Etihad Airways, the national carrier of the United Arab Emirates, said here on Monday that it had agreed to buy 100 fuel-efficient Airbus and Boeing passenger planes worth $20.4 billion.
The national carrier of the United Arab Emirates, rich from record-high oil prices, stole the limelight on the first day of the Farnborough International Airshow, outside London, a key event in the commercial aviation industry calendar.
Abu Dhabi-based Etihad, born just five years ago, added today that it was considering the purchase of an additional 105 passenger planes shared between Airbus and Boeing and worth about $22.6 billion. “This is a momentous day for Etihad Airways and Abu Dhabi and represents one of the largest aircraft orders in commercial aviation history,” Etihad chief executive James Hogan said of the firm 100 plane orders. “The new generation aircraft we have ordered from both Boeing and Airbus are amongst the most fuel efficient and will help maintain Etihad’s fleet as one of the youngest and greenest in the sky,” he added.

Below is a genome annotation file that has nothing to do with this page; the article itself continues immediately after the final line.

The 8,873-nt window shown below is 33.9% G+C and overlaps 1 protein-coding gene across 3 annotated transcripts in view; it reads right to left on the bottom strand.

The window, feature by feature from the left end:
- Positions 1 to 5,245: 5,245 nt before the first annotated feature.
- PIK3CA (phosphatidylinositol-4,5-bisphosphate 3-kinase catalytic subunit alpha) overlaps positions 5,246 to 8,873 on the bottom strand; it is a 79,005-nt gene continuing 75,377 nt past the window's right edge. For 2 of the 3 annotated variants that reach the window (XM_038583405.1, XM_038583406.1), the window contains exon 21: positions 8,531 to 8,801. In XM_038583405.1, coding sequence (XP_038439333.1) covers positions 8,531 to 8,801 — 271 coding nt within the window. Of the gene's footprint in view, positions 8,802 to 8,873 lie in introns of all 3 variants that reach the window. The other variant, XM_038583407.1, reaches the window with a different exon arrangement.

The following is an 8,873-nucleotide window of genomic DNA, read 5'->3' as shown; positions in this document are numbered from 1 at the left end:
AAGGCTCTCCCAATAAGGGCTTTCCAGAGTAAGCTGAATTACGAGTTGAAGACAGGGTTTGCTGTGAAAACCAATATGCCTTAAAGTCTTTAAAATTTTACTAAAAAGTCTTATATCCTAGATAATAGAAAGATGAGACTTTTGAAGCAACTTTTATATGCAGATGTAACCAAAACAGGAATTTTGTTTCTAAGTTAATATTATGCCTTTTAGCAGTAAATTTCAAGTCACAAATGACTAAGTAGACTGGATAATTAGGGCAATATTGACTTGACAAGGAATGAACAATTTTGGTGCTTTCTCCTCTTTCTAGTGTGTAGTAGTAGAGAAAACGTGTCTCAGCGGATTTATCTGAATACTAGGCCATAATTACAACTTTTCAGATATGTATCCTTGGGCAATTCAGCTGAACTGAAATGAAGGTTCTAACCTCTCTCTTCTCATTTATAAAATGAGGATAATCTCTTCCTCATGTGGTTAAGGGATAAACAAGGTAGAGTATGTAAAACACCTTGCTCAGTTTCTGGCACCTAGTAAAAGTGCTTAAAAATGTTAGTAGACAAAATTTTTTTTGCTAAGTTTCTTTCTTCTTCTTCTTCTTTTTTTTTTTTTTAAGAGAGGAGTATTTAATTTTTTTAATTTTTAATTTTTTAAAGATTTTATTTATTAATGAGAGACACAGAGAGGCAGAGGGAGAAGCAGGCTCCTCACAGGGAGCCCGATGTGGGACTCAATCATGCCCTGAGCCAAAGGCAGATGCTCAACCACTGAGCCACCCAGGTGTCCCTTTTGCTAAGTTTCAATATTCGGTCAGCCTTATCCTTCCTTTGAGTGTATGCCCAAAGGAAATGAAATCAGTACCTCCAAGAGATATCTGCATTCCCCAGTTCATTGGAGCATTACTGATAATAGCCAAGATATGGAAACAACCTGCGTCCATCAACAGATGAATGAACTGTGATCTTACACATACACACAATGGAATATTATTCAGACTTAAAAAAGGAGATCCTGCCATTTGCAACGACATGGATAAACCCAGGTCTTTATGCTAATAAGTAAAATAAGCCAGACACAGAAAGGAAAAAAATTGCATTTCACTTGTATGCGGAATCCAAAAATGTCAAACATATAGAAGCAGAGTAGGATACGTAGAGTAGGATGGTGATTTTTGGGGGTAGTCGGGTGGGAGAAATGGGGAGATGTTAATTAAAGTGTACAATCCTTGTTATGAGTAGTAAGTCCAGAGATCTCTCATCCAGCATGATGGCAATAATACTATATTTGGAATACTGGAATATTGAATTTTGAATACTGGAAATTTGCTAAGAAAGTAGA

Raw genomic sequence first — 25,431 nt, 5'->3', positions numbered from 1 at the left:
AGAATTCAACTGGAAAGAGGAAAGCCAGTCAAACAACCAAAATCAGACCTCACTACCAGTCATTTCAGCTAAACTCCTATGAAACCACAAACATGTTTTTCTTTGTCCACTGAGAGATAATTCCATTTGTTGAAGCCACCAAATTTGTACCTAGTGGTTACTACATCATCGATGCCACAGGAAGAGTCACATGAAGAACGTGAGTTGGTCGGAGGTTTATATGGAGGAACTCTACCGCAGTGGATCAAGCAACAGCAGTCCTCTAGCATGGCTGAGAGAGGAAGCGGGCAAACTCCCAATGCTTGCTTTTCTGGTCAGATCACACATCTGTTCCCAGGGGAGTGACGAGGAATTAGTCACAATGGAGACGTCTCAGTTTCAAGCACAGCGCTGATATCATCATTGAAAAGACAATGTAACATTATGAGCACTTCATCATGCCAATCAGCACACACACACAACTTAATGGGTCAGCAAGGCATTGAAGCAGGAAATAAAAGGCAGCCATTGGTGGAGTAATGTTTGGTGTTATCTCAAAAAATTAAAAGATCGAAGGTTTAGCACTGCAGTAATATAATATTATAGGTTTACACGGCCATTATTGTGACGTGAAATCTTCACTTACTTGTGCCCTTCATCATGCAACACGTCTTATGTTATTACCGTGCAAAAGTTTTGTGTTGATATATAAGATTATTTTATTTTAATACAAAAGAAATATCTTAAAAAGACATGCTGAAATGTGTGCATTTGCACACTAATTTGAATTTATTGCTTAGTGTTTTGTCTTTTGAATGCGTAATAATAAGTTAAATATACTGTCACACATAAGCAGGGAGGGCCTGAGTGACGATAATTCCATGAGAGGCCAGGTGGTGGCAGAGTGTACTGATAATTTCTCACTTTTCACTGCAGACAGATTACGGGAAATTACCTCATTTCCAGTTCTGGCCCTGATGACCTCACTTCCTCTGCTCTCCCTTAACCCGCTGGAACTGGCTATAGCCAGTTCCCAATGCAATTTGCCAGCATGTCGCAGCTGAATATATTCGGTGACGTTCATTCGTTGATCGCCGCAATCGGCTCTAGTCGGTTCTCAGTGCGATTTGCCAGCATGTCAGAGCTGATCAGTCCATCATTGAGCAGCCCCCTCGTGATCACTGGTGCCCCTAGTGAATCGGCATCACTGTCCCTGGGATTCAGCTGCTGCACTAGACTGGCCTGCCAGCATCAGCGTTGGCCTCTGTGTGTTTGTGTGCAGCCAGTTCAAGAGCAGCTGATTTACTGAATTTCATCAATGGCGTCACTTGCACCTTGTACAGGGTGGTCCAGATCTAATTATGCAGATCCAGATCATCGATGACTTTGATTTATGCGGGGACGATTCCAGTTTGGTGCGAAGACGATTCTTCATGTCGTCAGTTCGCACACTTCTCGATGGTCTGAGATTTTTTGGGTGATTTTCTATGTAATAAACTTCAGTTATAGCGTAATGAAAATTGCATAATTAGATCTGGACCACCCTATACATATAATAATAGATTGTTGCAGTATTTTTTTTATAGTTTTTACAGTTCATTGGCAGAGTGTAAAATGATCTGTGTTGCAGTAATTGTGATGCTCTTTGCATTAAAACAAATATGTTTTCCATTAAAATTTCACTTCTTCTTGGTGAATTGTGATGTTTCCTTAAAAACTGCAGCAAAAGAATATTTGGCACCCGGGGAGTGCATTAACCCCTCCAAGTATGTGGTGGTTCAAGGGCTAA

Oil-producing states are snapping up new aircraft thanks to extra revenue earned from rocketing crude prices, which struck historic peaks above $147 a barrel on financial markets last Friday. Soaring fuel costs, along with the credit crunch, are meanwhile encouraging airlines worldwide to invest in more energy-efficient planes and causing others to collapse.
Etihad Airways Monday signed a deal with Airbus to buy 10 superjumbo A380s, 25 extra wide-bodied A350s and 20 single-aisle A320s, which together are worth $11 billion at catalogue price. (Economic Times)